In April, 19 private equity firms committed to providing equity shares to employees at some portfolio firms, as part of the new nonprofit Ownership Works initiative, which has a goal of creating $20 billion in wealth for low- and moderate-income workers over the next decade. Seems like good news. But we urge impact investors to be skeptical. The industry that has done the most damage to job quality and worker security over the last two decades claims to be reversing course. And there will be workers who see a nice hit of cash. But ownership? Not really. What these PE firms are doing falls far short of what authentic employee ownership represents, which is the beginning of a truly democratic economy where ordinary people have more control over their lives, more stability in their work, a fair share in the wealth they create, and the chance to own and control the places where they work.
More than 3,000 researchers from 600 universities around the world have issued an urgent call to heed the lessons of the COVID-19 crisis and rewrite the rules of our economic systems in order to create a more democratic and sustainable society. Their call – made in an op-ed published simultaneously in 33 leading media outlets around the world, including The Wire – in the midst of an unprecedented health, climate, and political crisis, paves a positive path forward following three core principles: democratize (firms), decommodify (work), and remediate (policies) in order to respect planetary boundaries and make life sustainable for all.
This May 1, 2020, let us ask the question, why do we keep a system that requires workers to endlessly struggle against the opponents who own and operate each enterprise with exclusive control of the profits? For workers to secure reforms requires a strategic next step. They must transition beyond the employer vs. employee system, the one which defines capitalism. With a worker co-op based economy, workers, who are the majority in every workplace, collectively and democratically become their own employer, and by negotiating amongst themselves, workers will secure more rights than they could ever achieve under capitalism.
In our capitalist economy, business enterprise is controlled by capitalists, of course, and structured to bring highest return to shareholders. We’re all supposed to love this set-up because competition among companies gives us ever cooler products and always better deals. Right? But, wait a minute…where is the competition? Over just the last 15 years, mergers have proliferated so quickly that in twelve major industries just two companies now control more than half the market. Economists warn us this level of concentration kills competition — not to mention bringing with it an erosion of wages, as monopoly weakens competition for workers too.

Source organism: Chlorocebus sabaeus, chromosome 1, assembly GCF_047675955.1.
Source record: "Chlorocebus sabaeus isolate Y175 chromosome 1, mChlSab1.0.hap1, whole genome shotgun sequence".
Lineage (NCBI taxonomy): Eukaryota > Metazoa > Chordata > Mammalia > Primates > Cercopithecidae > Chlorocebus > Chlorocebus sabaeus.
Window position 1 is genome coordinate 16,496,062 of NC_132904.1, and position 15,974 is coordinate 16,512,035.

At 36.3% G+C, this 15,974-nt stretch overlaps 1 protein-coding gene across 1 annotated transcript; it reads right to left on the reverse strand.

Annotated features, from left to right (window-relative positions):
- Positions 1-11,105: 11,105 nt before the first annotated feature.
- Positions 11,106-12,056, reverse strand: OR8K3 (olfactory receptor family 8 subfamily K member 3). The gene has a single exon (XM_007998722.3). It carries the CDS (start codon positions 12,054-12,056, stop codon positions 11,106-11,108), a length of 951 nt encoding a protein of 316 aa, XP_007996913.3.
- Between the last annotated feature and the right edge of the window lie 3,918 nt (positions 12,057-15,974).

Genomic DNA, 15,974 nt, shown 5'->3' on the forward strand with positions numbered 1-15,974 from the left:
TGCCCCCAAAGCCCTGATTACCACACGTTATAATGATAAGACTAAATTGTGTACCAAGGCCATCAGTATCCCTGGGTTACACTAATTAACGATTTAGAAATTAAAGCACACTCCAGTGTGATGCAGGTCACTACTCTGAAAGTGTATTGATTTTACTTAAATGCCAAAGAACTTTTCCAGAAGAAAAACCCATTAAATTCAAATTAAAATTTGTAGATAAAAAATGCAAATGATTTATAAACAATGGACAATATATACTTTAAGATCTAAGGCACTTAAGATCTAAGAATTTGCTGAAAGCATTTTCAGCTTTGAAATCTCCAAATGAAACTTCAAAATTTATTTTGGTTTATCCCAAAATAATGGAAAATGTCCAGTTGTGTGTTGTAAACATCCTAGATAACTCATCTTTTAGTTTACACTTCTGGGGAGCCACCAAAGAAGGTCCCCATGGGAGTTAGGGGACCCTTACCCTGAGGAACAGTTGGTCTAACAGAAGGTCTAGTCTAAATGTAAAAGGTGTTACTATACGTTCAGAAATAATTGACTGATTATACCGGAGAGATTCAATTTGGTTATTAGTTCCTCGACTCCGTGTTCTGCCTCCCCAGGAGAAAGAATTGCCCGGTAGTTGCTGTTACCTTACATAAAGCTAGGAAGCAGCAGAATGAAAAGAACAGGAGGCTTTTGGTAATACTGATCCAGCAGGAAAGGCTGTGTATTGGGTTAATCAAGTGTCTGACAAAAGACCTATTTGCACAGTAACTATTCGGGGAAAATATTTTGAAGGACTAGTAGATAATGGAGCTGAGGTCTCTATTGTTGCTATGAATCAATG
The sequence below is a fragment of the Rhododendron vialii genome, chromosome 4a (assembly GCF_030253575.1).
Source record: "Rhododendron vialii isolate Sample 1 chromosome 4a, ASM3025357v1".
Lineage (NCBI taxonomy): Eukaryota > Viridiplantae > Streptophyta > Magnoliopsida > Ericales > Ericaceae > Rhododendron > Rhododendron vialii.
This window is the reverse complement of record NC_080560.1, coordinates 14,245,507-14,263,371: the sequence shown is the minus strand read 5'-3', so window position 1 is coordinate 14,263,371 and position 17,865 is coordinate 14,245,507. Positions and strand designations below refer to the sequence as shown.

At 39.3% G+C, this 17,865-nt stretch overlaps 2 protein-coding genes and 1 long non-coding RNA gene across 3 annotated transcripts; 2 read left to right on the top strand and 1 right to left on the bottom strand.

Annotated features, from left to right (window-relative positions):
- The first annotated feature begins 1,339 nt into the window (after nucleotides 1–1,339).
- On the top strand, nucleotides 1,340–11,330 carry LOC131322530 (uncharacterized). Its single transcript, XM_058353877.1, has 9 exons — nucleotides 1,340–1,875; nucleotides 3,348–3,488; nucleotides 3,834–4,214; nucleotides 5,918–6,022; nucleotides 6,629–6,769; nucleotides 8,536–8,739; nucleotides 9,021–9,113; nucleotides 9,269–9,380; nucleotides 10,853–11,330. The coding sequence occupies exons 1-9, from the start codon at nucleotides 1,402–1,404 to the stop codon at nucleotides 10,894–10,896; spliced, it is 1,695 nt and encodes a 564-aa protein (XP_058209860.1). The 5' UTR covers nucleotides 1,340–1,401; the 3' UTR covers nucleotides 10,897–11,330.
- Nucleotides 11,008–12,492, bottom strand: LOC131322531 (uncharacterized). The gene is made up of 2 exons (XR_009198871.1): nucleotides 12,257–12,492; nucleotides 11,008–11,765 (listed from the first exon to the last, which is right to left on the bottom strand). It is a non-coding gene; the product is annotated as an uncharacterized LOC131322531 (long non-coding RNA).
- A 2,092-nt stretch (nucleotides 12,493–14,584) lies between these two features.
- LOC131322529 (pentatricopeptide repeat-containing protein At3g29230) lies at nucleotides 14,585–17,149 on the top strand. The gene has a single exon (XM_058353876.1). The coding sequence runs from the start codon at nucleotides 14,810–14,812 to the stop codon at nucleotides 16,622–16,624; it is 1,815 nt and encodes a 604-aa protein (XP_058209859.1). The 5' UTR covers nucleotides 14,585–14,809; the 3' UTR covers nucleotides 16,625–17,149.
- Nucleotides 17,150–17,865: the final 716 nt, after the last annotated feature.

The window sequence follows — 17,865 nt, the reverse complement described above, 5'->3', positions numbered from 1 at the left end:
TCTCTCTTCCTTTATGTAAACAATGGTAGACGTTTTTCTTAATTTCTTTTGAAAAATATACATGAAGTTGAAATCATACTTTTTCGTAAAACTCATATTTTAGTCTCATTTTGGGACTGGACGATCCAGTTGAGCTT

Durham, North Carolina, once famous for its “Black Wall Street,” is exploring a new strategy to preserve and grow local African-American businesses through employee ownership. One of four cities chosen to participate in the Shared Equity in Economic Development (SEED) fellowship program, sponsored by the National League of Cities and the Democracy at Work Institute (DAWI), the city is preparing to reach out to African-American business owners — particularly those approaching retirement age — to encourage them to consider employee ownership when planning their succession strategies.
General Motors’ November 26th announcement that it will be eliminating more than 14,000 jobs and closing seven factories worldwide by the end of next year, including four factories in the U.S. and one in Canada is an opportunity. These facilities should be condemned by government authority and turned over to the workers whose labor created the wealth and profits that General Motors’ shareholders enjoy. They could then, with government assistance, be retooled and placed under the ownership and control of their workers, organized into democratic cooperatives for that purpose.